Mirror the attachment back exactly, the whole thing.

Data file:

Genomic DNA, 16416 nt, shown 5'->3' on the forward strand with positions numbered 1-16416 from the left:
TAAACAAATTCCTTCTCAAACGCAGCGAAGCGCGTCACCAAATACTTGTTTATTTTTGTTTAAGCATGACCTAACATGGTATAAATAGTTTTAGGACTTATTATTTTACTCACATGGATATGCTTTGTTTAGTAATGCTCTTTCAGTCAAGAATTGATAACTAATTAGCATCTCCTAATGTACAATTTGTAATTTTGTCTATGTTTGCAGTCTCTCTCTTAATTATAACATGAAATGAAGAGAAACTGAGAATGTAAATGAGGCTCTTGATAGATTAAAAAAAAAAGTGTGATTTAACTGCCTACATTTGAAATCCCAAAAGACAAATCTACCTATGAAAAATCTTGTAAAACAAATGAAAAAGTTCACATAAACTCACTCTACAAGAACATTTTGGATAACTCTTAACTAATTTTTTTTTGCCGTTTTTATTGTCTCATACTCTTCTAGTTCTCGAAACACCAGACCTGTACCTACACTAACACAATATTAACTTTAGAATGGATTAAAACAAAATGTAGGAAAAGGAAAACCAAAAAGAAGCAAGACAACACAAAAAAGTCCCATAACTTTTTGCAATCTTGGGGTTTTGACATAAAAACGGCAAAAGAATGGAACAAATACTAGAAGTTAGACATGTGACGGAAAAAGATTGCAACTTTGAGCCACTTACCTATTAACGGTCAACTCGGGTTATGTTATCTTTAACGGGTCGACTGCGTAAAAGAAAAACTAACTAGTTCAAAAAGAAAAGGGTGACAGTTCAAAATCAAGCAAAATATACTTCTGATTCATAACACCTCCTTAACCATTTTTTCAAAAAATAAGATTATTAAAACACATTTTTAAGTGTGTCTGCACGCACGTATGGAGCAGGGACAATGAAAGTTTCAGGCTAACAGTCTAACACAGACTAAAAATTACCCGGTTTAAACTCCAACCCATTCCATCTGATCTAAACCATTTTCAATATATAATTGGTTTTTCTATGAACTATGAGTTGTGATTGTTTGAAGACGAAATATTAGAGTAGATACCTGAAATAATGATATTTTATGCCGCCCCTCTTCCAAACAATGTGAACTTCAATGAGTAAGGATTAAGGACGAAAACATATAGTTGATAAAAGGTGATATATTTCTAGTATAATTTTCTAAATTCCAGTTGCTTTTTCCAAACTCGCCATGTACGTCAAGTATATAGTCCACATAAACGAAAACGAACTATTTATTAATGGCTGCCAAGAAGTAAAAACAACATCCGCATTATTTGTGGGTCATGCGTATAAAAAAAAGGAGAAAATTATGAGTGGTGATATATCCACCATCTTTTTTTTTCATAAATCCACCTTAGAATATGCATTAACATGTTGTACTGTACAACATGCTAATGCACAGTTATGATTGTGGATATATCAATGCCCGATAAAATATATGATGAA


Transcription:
Genomic DNA, 16416 nt, shown 5'->3' on the forward strand with positions numbered 1-16416 from the left:
TAAACAAATTCCTTCTCAAACGCAGCGAAGCGCGTCACCAAATACTTGTTTATTTTTGTTTAAGCATGACCTAACATGGTATAAATAGTTTTAGGACTTATTATTTTACTCACATGGATATGCTTTGTTTAGTAATGCTCTTTCAGTCAAGAATTGATAACTAATTAGCATCTCCTAATGTACAATTTGTAATTTTGTCTATGTTTGCAGTCTCTCTCTTAATTATAACATGAAATGAAGAGAAACTGAGAATGTAAATGAGGCTCTTGATAGATTAAAAAAAAAAGTGTGATTTAACTGCCTACATTTGAAATCCCAAAAGACAAATCTACCTATGAAAAATCTTGTAAAACAAATGAAAAAGTTCACATAAACTCACTCTACAAGAACATTTTGGATAACTCTTAACTAATTTTTTTTTGCCGTTTTTATTGTCTCATACTCTTCTAGTTCTCGAAACACCAGACCTGTACCTACACTAACACAATATTAACTTTAGAATGGATTAAAACAAAATGTAGGAAAAGGAAAACCAAAAAGAAGCAAGACAACACAAAAAAGTCCCATAACTTTTTGCAATCTTGGGGTTTTGACATAAAAACGGCAAAAGAATGGAACAAATACTAGAAGTTAGACATGTGACGGAAAAAGATTGCAACTTTGAGCCACTTACCTATTAACGGTCAACTCGGGTTATGTTATCTTTAACGGGTCGACTGCGTAAAAGAAAAACTAACTAGTTCAAAAAGAAAAGGGTGACAGTTCAAAATCAAGCAAAATATACTTCTGATTCATAACACCTCCTTAACCATTTTTTCAAAAAATAAGATTATTAAAACACATTTTTAAGTGTGTCTGCACGCACGTATGGAGCAGGGACAATGAAAGTTTCAGGCTAACAGTCTAACACAGACTAAAAATTACCCGGTTTAAACTCCAACCCATTCCATCTGATCTAAACCATTTTCAATATATAATTGGTTTTTCTATGAACTATGAGTTGTGATTGTTTGAAGACGAAATATTAGAGTAGATACCTGAAATAATGATATTTTATGCCGCCCCTCTTCCAAACAATGTGAACTTCAATGAGTAAGGATTAAGGACGAAAACATATAGTTGATAAAAGGTGATATATTTCTAGTATAATTTTCTAAATTCCAGTTGCTTTTTCCAAACTCGCCATGTACGTCAAGTATATAGTCCACATAAACGAAAACGAACTATTTATTAATGGCTGCCAAGAAGTAAAAACAACATCCGCATTATTTGTGGGTCATGCGTATAAAAAAAAGGAGAAAATTATGAGTGGTGATATATCCACCATCTTTTTTTTTCATAAATCCACCTTAGAATATGCATTAACATGTTGTACTGTACAACATGCTAATGCACAGTTATGATTGTGGATATATCAATGCCCGATAAAATATATGATGAA